Jun 12, 2018

Facebook hits back at publishers with archive policy

Axios' Sara Fischer interviewing Facebook's Campbell Brown (right) on Monday night in Washington, D.C. Photo: Chuck Kennedy / Axios

Speaking at Axios' Media Trends event Monday night, Facebook's head of global news partnerships Campbell Brown formally announced a policy to try to appease publishers' concerns over a controversial archive of political ads on its platform, which would also include ads promoting publishers' political content.

Why it matters: It’s Facebook’s latest effort to make nice with publishers, which continue to show frustration with changes and experiments to news functions on its platform.

Facebook's solution: "There will be two separate archives," Brown told me. "One will say 'political ads,' one will say 'news platforms.'"

The backdrop:

The details: Brown said Facebook would not grant publishers' request for an exemption, but that Facebook is building out a separate archive to address concerns that there wasn't a clearer distinction between publishers' content and political ads.

  • The archive will not be ready for a few weeks, so publishers will have to be a part of the current archive structure until a separate archive launches.
  • "This is something that news publishers have pushed us to do so I was very surprised to hear news publishers don't want that kind of transparency," Brown said.
"Publishers who are worried about being clumped in at this point in time can pause their advertising."
Facebook's Campbell Brown

When it comes to hiring journalists, Brown also told me that the people filling much talked-about jobs for "news credibility specialists" will "help us begin to build out a process for verifying different news organizations," signaling that Facebook is willing to give curated news a shot, despite past forays into human-curated news have led to one problem after another.

  • When I pressed her about whether or not this makes Facebook a media company, she said "totally not a media company" and reminded the audience that she was hired as a former journalist. "Facebook is not a news organization. We're not becoming a news organization."
  • "Having more people on my team, on our standards team, who understand journalism and the principles behind it is a good thing — and its not to do journalism but to bring the ideas and the understanding of what it's like to work in a newsroom and what newsrooms need into the Facebook environment."

What's next: Facebook is also planning to launch 20 news shows for its video platform Watch by the end of this summer, Brown told me, including a new weekly business show from Quartz, that will launch by the end of the summer.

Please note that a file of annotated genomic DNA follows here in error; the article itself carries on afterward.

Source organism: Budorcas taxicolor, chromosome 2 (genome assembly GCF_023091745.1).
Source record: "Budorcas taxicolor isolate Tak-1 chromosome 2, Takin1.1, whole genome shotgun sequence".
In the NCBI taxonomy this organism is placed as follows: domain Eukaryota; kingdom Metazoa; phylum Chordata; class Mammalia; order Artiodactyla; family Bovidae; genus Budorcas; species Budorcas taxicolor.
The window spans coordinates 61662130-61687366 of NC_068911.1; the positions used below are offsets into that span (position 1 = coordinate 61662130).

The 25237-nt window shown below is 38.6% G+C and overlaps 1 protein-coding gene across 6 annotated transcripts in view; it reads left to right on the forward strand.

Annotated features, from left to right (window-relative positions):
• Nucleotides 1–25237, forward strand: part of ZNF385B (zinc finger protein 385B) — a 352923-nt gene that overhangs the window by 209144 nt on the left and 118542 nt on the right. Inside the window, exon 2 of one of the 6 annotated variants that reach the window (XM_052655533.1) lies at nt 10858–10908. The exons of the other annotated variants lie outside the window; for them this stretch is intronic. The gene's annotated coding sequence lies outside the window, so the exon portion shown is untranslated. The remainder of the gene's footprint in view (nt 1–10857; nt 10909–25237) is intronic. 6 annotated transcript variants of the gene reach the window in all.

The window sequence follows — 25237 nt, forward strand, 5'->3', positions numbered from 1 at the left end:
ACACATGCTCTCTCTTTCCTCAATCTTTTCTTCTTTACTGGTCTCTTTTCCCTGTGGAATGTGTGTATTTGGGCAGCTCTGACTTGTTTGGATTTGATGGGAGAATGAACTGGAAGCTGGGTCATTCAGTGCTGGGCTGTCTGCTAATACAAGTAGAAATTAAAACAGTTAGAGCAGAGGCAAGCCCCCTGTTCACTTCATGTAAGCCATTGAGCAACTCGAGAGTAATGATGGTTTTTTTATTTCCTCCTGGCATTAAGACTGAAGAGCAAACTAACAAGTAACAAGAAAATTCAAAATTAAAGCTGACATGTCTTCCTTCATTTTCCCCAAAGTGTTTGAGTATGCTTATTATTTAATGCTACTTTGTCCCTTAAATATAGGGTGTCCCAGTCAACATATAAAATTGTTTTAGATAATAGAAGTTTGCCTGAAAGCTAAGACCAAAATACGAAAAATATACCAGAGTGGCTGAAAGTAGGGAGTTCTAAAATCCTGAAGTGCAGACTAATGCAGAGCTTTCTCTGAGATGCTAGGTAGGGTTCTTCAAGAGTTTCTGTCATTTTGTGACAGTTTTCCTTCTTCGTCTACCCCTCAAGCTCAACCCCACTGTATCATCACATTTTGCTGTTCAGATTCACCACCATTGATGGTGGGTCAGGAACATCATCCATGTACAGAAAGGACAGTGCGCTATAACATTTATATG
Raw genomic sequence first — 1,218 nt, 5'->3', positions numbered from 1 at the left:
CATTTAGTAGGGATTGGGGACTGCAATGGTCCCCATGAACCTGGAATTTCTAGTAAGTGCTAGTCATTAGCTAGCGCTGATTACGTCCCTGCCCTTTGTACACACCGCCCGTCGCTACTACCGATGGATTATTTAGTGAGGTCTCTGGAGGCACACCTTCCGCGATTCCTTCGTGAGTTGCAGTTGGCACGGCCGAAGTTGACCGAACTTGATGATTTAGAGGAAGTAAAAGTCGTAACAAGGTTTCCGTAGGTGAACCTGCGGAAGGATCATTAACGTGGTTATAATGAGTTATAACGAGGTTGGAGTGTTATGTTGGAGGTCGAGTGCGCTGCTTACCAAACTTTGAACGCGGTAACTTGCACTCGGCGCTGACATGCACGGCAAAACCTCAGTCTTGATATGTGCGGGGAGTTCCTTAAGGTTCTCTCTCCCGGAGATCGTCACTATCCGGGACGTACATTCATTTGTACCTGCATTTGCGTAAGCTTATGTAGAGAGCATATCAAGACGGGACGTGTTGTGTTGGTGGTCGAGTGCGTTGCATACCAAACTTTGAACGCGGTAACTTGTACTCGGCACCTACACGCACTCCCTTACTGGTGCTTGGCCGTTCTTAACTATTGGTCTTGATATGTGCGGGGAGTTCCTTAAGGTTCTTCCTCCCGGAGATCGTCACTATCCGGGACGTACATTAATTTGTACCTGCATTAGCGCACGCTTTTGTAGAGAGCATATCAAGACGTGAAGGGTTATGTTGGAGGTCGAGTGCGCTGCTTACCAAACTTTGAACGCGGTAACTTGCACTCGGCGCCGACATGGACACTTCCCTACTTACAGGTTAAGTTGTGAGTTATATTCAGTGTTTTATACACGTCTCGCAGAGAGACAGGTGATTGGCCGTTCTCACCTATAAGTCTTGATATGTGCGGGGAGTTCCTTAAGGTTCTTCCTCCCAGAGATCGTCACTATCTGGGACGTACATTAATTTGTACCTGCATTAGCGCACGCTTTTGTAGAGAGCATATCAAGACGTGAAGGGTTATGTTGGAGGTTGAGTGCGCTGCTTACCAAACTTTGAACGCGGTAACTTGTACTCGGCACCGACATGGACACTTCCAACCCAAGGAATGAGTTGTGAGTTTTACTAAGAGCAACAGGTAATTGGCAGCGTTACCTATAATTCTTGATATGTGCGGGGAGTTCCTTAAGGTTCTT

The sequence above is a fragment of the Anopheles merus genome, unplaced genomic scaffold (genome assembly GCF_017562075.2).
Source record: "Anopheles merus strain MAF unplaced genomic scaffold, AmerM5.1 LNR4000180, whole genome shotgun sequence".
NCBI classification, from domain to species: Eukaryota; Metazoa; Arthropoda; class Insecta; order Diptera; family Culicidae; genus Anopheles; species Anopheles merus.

• A good point raised by Mike Shields @digitalshields: "Everybody in media is way mad at Facebook. But that's not stopping a bunch of news orgs from taking FB's money to launch Watch shows."

The bottom line: Via Axios' David McCabe: "Facebook's relationship with the news industry remains rocky, even as the company takes steps to mend fences."

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Updated 19 mins ago - Politics & Policy

Trump accuses Twitter of interfering in 2020 election

President Trump speaks to the press as he departs the White House in Washington, D.C., on Thursday. Photo: Mandel Ngan/Getty Images

President Trump responded via tweets Tuesday evening to Twitter fact-checking him for the first time on his earlier unsubstantiated posts claiming mail-in ballots in November's election would be fraudulent.

What he's saying: "Twitter is now interfering in the 2020 Presidential Election.They are saying my statement on Mail-In Ballots, which will lead to massive corruption and fraud, is incorrect, based on fact-checking by Fake News CNN and the Amazon Washington Post," the president tweeted. "Twitter is completely stifling FREE SPEECH, and I, as President, will not allow it to happen!"

Twitter fact-checks Trump's tweets for first time

President Trump briefs reporters in the Rose Garden on May 26. Photo: Brendan Smialowski/AFP via Getty Images

Twitter fact-checked two of President Trump's unsubstantiated tweets that mail-in ballots in the 2020 election would be fraudulent for the first time on Tuesday, directing users to "get the facts" through news stories that cover the topic.

Why it matters: Twitter and other social media platforms have faced criticism for not doing enough to combat misinformation, especially when its propagated by the president.